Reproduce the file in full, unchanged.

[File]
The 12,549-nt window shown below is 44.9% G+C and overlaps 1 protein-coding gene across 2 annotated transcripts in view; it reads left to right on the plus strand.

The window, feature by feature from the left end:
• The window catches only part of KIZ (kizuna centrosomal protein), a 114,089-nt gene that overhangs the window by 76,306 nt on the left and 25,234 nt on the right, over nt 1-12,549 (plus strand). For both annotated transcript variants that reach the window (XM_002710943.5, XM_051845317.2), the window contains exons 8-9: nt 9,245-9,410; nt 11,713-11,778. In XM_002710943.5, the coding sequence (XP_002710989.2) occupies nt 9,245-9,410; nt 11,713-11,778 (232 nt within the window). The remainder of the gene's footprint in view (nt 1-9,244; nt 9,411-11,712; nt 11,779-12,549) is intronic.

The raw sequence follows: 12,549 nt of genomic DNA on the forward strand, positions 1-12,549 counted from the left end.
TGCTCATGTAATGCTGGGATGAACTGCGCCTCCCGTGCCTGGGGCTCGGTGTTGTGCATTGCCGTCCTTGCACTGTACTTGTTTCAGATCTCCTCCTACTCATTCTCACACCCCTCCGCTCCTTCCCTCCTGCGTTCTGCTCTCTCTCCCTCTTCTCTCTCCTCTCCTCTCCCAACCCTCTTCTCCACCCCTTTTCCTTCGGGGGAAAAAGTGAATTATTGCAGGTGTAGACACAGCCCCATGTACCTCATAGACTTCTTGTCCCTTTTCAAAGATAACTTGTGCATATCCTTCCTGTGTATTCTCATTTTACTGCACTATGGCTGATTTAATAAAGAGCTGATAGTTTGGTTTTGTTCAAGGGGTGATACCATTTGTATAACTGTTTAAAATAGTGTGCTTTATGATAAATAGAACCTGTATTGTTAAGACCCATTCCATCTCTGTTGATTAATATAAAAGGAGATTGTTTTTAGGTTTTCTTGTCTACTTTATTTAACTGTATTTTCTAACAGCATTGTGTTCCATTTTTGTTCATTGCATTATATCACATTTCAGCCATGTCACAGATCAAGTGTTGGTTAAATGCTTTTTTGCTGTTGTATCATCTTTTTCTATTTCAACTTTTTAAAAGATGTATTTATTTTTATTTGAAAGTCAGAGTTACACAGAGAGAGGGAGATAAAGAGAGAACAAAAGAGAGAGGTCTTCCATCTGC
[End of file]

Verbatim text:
The 12,549-nt window shown below is 44.9% G+C and overlaps 1 protein-coding gene across 2 annotated transcripts in view; it reads left to right on the plus strand.

The window, feature by feature from the left end:
• The window catches only part of KIZ (kizuna centrosomal protein), a 114,089-nt gene that overhangs the window by 76,306 nt on the left and 25,234 nt on the right, over nt 1-12,549 (plus strand). For both annotated transcript variants that reach the window (XM_002710943.5, XM_051845317.2), the window contains exons 8-9: nt 9,245-9,410; nt 11,713-11,778. In XM_002710943.5, the coding sequence (XP_002710989.2) occupies nt 9,245-9,410; nt 11,713-11,778 (232 nt within the window). The remainder of the gene's footprint in view (nt 1-9,244; nt 9,411-11,712; nt 11,779-12,549) is intronic.

The raw sequence follows: 12,549 nt of genomic DNA on the forward strand, positions 1-12,549 counted from the left end.
TGCTCATGTAATGCTGGGATGAACTGCGCCTCCCGTGCCTGGGGCTCGGTGTTGTGCATTGCCGTCCTTGCACTGTACTTGTTTCAGATCTCCTCCTACTCATTCTCACACCCCTCCGCTCCTTCCCTCCTGCGTTCTGCTCTCTCTCCCTCTTCTCTCTCCTCTCCTCTCCCAACCCTCTTCTCCACCCCTTTTCCTTCGGGGGAAAAAGTGAATTATTGCAGGTGTAGACACAGCCCCATGTACCTCATAGACTTCTTGTCCCTTTTCAAAGATAACTTGTGCATATCCTTCCTGTGTATTCTCATTTTACTGCACTATGGCTGATTTAATAAAGAGCTGATAGTTTGGTTTTGTTCAAGGGGTGATACCATTTGTATAACTGTTTAAAATAGTGTGCTTTATGATAAATAGAACCTGTATTGTTAAGACCCATTCCATCTCTGTTGATTAATATAAAAGGAGATTGTTTTTAGGTTTTCTTGTCTACTTTATTTAACTGTATTTTCTAACAGCATTGTGTTCCATTTTTGTTCATTGCATTATATCACATTTCAGCCATGTCACAGATCAAGTGTTGGTTAAATGCTTTTTTGCTGTTGTATCATCTTTTTCTATTTCAACTTTTTAAAAGATGTATTTATTTTTATTTGAAAGTCAGAGTTACACAGAGAGAGGGAGATAAAGAGAGAACAAAAGAGAGAGGTCTTCCATCTGC